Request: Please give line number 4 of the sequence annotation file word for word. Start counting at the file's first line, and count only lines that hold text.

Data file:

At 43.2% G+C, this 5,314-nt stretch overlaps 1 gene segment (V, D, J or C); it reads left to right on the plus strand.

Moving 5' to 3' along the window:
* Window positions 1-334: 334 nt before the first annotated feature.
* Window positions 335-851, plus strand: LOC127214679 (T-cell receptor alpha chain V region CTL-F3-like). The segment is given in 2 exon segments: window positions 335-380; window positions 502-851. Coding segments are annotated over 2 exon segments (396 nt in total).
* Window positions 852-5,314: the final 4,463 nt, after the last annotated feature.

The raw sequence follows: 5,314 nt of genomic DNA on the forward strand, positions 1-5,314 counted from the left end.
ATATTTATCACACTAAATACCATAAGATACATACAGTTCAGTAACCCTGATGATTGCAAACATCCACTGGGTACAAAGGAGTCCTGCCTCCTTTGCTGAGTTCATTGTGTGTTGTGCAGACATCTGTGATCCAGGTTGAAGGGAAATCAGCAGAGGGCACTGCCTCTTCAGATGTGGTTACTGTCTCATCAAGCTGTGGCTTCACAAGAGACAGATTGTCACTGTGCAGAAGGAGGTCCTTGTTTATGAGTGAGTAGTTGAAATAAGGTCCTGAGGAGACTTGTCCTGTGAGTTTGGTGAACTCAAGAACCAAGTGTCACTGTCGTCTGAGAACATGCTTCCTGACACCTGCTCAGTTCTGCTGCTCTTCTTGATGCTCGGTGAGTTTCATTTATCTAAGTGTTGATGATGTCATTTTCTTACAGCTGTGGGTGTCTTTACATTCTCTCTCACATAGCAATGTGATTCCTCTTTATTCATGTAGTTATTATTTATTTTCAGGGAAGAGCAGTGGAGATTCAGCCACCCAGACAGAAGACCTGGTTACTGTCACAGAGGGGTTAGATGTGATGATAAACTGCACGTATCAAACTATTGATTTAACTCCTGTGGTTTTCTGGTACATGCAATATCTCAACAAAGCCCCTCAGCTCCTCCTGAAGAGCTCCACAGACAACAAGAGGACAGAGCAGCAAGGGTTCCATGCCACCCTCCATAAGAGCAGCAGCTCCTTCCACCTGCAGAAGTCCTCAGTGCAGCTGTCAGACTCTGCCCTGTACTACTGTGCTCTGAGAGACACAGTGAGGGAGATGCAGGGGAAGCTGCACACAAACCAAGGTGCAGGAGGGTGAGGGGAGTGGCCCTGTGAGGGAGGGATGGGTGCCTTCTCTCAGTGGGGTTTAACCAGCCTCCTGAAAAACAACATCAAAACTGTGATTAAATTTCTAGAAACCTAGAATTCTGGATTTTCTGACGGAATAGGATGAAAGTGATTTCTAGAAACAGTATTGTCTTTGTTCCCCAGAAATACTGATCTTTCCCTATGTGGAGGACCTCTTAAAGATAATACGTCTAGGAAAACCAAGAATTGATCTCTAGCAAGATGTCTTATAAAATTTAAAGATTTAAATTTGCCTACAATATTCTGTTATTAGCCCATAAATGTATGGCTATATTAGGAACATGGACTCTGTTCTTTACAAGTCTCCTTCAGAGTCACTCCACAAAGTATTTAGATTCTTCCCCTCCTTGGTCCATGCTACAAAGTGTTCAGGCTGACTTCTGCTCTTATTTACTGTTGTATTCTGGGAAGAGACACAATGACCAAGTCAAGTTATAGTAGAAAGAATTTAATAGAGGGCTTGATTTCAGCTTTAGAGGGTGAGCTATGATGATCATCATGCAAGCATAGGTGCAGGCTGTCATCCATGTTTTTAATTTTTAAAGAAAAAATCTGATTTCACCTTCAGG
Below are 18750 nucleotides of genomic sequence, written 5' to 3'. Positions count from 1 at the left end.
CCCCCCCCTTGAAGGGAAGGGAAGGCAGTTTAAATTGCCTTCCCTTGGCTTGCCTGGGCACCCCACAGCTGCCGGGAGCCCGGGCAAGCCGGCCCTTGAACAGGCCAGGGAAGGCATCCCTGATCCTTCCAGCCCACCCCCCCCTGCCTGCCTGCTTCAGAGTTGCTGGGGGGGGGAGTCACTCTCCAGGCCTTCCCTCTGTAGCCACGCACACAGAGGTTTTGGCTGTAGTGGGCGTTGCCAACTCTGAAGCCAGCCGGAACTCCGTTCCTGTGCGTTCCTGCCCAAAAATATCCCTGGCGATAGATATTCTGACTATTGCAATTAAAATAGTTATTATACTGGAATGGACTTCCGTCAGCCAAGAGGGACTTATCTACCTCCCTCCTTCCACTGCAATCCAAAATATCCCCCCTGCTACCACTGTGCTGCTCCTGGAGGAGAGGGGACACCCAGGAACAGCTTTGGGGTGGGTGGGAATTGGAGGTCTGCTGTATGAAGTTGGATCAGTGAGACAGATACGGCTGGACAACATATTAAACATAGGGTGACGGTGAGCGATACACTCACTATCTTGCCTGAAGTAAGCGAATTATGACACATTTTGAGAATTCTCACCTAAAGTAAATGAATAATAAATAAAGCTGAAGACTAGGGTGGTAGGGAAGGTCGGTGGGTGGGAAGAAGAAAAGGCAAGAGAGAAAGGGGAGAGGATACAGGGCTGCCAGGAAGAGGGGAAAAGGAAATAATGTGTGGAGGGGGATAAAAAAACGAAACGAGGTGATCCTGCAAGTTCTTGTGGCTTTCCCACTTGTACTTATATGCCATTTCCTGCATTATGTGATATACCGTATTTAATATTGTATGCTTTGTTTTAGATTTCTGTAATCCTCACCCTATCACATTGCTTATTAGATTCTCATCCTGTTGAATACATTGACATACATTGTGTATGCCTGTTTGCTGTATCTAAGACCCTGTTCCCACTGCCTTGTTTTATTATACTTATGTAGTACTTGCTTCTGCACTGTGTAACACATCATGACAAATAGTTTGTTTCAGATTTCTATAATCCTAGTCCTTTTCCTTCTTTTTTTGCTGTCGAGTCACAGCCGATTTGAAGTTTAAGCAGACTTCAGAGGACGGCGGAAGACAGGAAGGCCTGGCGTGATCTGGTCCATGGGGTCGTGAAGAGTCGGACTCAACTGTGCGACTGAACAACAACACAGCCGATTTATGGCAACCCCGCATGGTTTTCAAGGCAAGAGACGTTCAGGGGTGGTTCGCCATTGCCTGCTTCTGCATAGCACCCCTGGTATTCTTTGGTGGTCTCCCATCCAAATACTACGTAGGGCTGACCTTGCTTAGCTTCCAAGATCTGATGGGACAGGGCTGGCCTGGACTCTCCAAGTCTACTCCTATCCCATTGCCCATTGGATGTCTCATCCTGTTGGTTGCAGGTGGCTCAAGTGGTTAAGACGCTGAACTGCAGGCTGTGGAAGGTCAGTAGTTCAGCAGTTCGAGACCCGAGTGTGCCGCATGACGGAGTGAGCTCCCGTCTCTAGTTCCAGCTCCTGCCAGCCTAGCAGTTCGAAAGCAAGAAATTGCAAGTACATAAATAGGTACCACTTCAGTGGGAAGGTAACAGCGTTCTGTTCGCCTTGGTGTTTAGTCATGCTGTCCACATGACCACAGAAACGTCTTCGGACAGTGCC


* Window positions 335-851, plus strand: LOC127214679 (T-cell receptor alpha chain V region CTL-F3-like). The segment is given in 2 exon segments: window positions 335-380; window positions 502-851. Coding segments are annotated over 2 exon segments (396 nt in total).